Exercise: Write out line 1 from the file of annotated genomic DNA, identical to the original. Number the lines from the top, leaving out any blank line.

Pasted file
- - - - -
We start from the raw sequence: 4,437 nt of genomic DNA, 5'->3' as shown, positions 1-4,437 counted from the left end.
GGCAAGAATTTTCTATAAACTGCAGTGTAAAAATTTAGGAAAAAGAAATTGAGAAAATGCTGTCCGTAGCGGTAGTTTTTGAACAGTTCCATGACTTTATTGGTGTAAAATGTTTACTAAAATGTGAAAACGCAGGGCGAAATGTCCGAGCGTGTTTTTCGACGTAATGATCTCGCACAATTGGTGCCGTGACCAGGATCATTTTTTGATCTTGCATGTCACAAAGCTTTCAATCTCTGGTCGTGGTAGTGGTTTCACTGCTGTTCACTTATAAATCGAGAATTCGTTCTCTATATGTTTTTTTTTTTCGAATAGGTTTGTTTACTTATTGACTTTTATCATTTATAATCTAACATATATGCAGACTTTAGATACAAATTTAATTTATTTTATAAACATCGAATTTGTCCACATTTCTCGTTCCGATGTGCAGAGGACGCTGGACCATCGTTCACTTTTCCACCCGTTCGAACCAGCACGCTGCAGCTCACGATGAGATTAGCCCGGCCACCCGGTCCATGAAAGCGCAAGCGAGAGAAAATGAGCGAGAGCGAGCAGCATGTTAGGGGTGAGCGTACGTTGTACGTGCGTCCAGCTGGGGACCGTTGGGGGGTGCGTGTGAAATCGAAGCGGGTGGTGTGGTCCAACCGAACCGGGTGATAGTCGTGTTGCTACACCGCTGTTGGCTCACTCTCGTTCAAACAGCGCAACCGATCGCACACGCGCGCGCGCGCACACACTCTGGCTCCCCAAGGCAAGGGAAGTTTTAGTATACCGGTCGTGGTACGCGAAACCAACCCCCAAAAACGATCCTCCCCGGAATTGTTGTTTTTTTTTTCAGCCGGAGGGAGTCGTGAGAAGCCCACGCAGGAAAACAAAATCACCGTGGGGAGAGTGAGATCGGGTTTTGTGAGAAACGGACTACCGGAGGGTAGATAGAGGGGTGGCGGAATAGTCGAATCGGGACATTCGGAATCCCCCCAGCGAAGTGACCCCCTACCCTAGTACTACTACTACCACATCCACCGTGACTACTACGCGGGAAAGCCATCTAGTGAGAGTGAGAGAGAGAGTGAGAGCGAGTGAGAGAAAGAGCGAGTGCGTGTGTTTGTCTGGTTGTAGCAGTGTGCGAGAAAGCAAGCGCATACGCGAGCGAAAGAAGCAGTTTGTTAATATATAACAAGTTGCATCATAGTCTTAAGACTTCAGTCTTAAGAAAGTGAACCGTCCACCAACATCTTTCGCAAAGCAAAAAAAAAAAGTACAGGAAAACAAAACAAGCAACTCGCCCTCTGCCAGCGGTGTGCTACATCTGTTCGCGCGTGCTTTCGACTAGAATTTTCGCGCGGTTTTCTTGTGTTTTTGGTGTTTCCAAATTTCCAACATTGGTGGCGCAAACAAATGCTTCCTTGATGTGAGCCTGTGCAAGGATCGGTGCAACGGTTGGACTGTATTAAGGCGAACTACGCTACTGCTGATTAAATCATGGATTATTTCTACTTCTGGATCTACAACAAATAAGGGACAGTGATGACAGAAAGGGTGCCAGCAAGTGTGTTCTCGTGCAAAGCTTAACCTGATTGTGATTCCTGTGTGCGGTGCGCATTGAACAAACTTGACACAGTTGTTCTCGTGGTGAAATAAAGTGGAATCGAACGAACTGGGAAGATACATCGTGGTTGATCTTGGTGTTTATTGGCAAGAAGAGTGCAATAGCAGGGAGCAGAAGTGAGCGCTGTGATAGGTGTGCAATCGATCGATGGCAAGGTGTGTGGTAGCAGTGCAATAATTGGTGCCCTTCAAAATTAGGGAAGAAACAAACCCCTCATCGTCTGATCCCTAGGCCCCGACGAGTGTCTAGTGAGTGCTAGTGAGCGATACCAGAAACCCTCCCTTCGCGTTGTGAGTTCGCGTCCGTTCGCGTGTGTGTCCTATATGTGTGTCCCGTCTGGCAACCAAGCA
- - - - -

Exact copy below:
We start from the raw sequence: 4,437 nt of genomic DNA, 5'->3' as shown, positions 1-4,437 counted from the left end.